It is an anthology, so some stories appealed to me while others didn’t; however, I appreciate that this anthology presents stories about indigenous people by indigenous creators and that I got to learn a bit about their cultures from the stories. Some background is given either about the creator or the story at the beginning of each story, which I greatly appreciated because we sometimes learn what inspired the story or where it originated from and why. So in addition to reading this comic book to be entertained, I learned something new as well.


Moonshot: The Indigenous Comics Collection, Vol. 1 ed. By Hope Nicholson

Genre:

Fantasy; Sci-fi; Horror

Series:

Moonshot, volume 1

Pubbed:

2015

Goodreads summary:

Produced by AH Comics Inc. and edited by Hope Nicholson, Moonshot brings together dozens of creators from across North America to contribute comic book stories showcasing the rich heritage and identity of indigenous storytelling.

From traditional stories to exciting new visions of the future, this collection presents some of the finest comic book and graphic novel work in North America. The traditional stories presented in the book are with the permission from the elders in their respective communities, making this a truly genuine, never-before-seen publication. Moonshot is an incredible collection that is sure to amaze, intrigue and entertain! (Goodreads)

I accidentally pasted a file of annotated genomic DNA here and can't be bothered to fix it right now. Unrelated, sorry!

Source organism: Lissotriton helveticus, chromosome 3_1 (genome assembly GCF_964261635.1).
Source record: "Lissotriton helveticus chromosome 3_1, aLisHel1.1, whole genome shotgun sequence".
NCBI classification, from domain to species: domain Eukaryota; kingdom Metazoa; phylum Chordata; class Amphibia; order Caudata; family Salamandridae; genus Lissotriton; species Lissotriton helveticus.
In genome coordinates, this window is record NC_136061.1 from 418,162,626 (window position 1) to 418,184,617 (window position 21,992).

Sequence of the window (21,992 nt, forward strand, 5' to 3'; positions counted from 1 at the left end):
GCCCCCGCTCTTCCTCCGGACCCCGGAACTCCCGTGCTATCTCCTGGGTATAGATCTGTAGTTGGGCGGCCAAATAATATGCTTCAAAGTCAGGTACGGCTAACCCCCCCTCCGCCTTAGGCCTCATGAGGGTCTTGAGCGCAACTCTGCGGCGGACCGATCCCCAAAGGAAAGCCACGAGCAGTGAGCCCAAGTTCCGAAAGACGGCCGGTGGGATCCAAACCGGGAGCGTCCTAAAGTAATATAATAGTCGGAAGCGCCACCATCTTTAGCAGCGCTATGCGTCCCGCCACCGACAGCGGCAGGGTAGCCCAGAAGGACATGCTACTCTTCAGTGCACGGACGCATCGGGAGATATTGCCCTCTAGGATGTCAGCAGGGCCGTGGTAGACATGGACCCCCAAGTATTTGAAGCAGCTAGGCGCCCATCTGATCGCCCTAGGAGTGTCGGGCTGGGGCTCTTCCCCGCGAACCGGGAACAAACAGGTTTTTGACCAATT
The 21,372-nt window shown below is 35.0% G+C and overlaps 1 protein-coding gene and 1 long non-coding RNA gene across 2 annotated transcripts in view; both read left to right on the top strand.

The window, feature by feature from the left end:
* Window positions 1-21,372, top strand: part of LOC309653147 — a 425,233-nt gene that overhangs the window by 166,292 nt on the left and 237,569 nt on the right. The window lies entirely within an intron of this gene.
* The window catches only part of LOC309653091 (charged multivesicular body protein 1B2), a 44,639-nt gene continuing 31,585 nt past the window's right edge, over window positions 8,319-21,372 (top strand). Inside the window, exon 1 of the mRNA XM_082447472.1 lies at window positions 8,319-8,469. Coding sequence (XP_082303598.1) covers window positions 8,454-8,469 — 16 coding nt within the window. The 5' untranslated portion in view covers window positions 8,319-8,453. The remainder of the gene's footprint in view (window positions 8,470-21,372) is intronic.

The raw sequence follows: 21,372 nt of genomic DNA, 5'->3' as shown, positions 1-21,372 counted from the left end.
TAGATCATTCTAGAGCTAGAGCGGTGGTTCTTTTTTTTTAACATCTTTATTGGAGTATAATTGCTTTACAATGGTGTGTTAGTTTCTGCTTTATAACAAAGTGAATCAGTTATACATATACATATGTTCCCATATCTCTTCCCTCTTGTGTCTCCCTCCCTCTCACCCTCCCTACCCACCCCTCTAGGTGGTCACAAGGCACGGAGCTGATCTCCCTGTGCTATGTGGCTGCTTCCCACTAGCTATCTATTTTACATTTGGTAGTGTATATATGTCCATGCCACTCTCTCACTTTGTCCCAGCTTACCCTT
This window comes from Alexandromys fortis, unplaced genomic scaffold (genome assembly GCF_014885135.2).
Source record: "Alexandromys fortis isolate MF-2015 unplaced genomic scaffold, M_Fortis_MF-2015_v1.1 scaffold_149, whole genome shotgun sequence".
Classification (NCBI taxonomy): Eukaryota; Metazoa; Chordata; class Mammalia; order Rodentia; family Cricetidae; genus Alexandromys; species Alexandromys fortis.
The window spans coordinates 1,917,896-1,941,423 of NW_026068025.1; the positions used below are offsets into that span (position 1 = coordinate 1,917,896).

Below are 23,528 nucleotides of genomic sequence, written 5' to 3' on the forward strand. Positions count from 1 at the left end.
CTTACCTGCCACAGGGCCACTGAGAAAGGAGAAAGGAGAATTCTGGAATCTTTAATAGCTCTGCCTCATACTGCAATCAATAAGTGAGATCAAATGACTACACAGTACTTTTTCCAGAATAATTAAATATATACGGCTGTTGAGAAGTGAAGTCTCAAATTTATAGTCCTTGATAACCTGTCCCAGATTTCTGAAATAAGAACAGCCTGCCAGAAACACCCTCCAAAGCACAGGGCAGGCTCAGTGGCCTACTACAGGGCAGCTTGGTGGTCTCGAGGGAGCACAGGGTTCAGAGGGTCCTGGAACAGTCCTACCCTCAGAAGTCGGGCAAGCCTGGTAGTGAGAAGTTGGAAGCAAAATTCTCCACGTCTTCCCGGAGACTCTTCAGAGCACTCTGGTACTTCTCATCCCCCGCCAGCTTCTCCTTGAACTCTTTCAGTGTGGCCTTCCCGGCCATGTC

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Comics Roundup #32: “Moon Girl & Devil Dinosaur” and “Moonstruck, Vol. 1”

Aww man. Comics Roundup #32 features two comics that were disappointments for me. I really thought I would love them both, but they left me feeling bored. The upside, though, is that I really love the art and characters in one of them, which made me enjoy it a little.

I read both of these for the NEWTs Magical Readathon.